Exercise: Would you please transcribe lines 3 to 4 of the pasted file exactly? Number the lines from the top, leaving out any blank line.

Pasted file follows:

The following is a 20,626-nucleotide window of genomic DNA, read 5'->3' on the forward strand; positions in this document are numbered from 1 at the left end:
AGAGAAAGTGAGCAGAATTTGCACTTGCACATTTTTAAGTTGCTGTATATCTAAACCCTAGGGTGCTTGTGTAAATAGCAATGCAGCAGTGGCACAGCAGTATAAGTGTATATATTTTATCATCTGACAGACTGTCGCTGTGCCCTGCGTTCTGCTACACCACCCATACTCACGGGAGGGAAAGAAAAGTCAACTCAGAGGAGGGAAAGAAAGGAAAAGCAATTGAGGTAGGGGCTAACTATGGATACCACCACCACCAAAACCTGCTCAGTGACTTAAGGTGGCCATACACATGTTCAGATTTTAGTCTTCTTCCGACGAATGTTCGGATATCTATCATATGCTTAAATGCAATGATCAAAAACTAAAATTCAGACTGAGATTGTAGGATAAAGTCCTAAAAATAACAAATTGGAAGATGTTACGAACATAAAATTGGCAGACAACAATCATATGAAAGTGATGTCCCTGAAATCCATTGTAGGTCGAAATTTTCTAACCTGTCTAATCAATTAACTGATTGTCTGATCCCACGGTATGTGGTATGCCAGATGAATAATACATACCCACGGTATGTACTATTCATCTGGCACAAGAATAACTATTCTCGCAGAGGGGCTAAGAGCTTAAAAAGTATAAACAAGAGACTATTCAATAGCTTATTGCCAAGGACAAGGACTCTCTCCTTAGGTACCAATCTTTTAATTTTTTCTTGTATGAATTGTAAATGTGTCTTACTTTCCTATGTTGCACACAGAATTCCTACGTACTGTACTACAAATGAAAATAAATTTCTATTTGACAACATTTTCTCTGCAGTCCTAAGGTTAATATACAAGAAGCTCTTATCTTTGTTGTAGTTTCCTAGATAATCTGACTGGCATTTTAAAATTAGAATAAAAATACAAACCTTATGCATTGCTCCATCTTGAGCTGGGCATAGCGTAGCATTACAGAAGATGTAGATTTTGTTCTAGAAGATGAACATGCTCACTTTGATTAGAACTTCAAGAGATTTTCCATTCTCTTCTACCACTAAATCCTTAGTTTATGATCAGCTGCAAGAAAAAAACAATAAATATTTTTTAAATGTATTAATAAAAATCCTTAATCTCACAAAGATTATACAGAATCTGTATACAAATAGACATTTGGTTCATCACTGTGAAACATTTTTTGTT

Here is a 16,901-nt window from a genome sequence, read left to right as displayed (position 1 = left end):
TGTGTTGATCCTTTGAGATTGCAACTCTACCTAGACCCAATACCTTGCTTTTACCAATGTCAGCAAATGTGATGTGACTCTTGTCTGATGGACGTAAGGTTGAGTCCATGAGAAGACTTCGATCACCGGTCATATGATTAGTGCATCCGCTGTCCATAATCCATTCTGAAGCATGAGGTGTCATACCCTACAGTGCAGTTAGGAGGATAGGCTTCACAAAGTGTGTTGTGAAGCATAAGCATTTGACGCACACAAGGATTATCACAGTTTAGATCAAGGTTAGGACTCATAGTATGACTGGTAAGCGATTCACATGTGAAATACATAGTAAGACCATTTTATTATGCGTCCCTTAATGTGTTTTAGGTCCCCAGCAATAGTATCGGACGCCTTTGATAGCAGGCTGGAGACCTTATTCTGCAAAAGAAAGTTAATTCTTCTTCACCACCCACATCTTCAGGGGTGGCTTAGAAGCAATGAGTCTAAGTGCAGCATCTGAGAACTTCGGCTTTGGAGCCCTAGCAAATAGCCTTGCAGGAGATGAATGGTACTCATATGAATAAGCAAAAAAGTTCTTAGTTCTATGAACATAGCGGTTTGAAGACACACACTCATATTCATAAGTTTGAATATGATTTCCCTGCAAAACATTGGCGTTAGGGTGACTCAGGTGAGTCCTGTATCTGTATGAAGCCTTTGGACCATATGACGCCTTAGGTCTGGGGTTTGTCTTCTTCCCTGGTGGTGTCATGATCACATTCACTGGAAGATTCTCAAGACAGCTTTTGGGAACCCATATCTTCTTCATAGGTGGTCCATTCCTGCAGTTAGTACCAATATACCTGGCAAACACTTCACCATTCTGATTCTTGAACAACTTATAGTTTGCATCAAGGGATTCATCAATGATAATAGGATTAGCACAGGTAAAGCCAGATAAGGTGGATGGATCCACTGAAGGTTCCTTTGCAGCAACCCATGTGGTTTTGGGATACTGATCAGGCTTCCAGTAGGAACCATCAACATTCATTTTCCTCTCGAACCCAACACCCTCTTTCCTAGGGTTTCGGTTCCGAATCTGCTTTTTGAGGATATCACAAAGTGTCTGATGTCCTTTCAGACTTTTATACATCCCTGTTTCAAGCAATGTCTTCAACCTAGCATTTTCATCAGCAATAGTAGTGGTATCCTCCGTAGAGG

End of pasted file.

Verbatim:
Here is a 16,901-nt window from a genome sequence, read left to right as displayed (position 1 = left end):
TGTGTTGATCCTTTGAGATTGCAACTCTACCTAGACCCAATACCTTGCTTTTACCAATGTCAGCAAATGTGATGTGACTCTTGTCTGATGGACGTAAGGTTGAGTCCATGAGAAGACTTCGATCACCGGTCATATGATTAGTGCATCCGCTGTCCATAATCCATTCTGAAGCATGAGGTGTCATACCCTACAGTGCAGTTAGGAGGATAGGCTTCACAAAGTGTGTTGTGAAGCATAAGCATTTGACGCACACAAGGATTATCACAGTTTAGATCAAGGTTAGGACTCATAGTATGACTGGTAAGCGATTCACATGTGAAATACATAGTAAGACCATTTTATTATGCGTCCCTTAATGTGTTTTAGGTCCCCAGCAATAGTATCGGACGCCTTTGATAGCAGGCTGGAGACCTTATTCTGCAAAAGAAAGTTAATTCTTCTTCACCACCCACATCTTCAGGGGTGGCTTAGAAGCAATGAGTCTAAGTGCAGCATCTGAGAACTTCGGCTTTGGAGCCCTAGCAAATAGCCTTGCAGGAGATGAATGGTACTCATATGAATAAGCAAAAAAGTTCTTAGTTCTATGAACATAGCGGTTTGAAGACACACACTCATATTCATAAGTTTGAATATGATTTCCCTGCAAAACATTGGCGTTAGGGTGACTCAGGTGAGTCCTGTATCTGTATGAAGCCTTTGGACCATATGACGCCTTAGGTCTGGGGTTTGTCTTCTTCCCTGGTGGTGTCATGATCACATTCACTGGAAGATTCTCAAGACAGCTTTTGGGAACCCATATCTTCTTCATAGGTGGTCCATTCCTGCAGTTAGTACCAATATACCTGGCAAACACTTCACCATTCTGATTCTTGAACAACTTATAGTTTGCATCAAGGGATTCATCAATGATAATAGGATTAGCACAGGTAAAGCCAGATAAGGTGGATGGATCCACTGAAGGTTCCTTTGCAGCAACCCATGTGGTTTTGGGATACTGATCAGGCTTCCAGTAGGAACCATCAACATTCATTTTCCTCTCGAACCCAACACCCTCTTTCCTAGGGTTTCGGTTCCGAATCTGCTTTTTGAGGATATCACAAAGTGTCTGATGTCCTTTCAGACTTTTATACATCCCTGTTTCAAGCAATGTCTTCAACCTAGCATTTTCATCAGCAATAGTAGTGGTATCCTCCGTAGAGG